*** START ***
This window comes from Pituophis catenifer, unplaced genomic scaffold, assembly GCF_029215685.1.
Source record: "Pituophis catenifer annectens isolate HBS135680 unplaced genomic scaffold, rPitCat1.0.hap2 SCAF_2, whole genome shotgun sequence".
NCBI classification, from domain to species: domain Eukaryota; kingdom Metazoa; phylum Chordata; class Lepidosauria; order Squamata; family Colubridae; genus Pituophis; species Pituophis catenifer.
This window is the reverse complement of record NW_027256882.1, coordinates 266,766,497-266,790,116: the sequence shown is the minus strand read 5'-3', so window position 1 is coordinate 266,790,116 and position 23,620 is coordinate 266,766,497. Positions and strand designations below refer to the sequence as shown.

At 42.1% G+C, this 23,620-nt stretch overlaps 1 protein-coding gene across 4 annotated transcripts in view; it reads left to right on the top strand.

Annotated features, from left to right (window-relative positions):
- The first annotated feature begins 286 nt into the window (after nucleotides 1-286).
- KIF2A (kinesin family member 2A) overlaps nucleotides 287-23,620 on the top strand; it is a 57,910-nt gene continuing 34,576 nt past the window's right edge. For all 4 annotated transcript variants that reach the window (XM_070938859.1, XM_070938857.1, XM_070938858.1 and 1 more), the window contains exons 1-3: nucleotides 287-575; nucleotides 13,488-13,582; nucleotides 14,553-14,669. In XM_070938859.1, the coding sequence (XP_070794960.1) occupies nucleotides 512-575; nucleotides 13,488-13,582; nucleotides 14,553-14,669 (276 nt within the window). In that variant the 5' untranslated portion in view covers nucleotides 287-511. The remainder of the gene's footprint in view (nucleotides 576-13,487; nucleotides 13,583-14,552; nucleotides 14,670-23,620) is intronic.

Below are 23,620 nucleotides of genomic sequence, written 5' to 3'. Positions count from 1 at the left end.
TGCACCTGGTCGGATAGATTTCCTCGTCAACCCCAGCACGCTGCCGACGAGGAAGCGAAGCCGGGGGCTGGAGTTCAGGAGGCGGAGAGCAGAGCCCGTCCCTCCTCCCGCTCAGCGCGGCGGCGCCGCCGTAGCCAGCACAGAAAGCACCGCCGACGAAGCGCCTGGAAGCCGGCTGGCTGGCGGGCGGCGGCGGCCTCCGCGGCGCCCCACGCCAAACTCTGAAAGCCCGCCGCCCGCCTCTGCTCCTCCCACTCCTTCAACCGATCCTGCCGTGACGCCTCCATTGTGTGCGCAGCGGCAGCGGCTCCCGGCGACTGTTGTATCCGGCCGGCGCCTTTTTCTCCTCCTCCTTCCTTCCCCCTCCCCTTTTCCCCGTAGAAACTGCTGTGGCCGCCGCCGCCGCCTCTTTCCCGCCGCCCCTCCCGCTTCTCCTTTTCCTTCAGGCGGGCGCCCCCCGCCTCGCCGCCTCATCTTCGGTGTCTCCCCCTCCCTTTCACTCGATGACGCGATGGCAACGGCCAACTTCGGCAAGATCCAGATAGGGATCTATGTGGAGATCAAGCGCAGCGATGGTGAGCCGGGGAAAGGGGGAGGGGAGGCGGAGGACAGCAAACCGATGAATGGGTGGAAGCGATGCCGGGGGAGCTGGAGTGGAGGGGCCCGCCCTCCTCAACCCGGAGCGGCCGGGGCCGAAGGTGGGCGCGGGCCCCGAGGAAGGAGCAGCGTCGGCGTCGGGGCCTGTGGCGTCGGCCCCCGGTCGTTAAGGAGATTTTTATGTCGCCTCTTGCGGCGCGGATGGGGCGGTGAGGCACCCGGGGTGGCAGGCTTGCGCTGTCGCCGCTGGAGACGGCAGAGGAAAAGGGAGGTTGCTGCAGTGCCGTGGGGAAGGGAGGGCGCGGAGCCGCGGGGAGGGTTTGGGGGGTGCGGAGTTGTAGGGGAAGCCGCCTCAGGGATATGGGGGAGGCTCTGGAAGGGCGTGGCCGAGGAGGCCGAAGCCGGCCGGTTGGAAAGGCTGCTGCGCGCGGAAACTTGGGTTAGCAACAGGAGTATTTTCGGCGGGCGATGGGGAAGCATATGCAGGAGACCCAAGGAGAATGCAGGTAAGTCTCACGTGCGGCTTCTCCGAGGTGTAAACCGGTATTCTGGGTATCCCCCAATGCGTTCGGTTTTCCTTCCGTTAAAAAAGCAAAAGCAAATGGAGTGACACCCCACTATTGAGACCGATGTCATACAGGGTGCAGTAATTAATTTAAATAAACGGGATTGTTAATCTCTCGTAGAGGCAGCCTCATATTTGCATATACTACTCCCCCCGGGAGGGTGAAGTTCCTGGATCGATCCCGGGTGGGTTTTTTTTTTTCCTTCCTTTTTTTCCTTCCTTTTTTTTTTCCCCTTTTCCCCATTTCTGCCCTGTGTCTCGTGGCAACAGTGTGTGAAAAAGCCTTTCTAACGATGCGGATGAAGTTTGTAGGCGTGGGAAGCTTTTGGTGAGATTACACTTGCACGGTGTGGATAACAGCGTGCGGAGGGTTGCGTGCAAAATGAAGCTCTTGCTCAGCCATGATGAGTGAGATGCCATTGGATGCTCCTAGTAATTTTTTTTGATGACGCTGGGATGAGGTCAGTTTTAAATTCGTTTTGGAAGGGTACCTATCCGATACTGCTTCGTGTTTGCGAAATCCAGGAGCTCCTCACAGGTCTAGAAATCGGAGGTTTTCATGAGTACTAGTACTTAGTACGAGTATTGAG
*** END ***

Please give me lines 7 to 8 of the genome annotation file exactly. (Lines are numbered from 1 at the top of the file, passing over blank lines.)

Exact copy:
- The first annotated feature begins 286 nt into the window (after nucleotides 1-286).
- KIF2A (kinesin family member 2A) overlaps nucleotides 287-23,620 on the top strand; it is a 57,910-nt gene continuing 34,576 nt past the window's right edge. For all 4 annotated transcript variants that reach the window (XM_070938859.1, XM_070938857.1, XM_070938858.1 and 1 more), the window contains exons 1-3: nucleotides 287-575; nucleotides 13,488-13,582; nucleotides 14,553-14,669. In XM_070938859.1, the coding sequence (XP_070794960.1) occupies nucleotides 512-575; nucleotides 13,488-13,582; nucleotides 14,553-14,669 (276 nt within the window). In that variant the 5' untranslated portion in view covers nucleotides 287-511. The remainder of the gene's footprint in view (nucleotides 576-13,487; nucleotides 13,583-14,552; nucleotides 14,670-23,620) is intronic.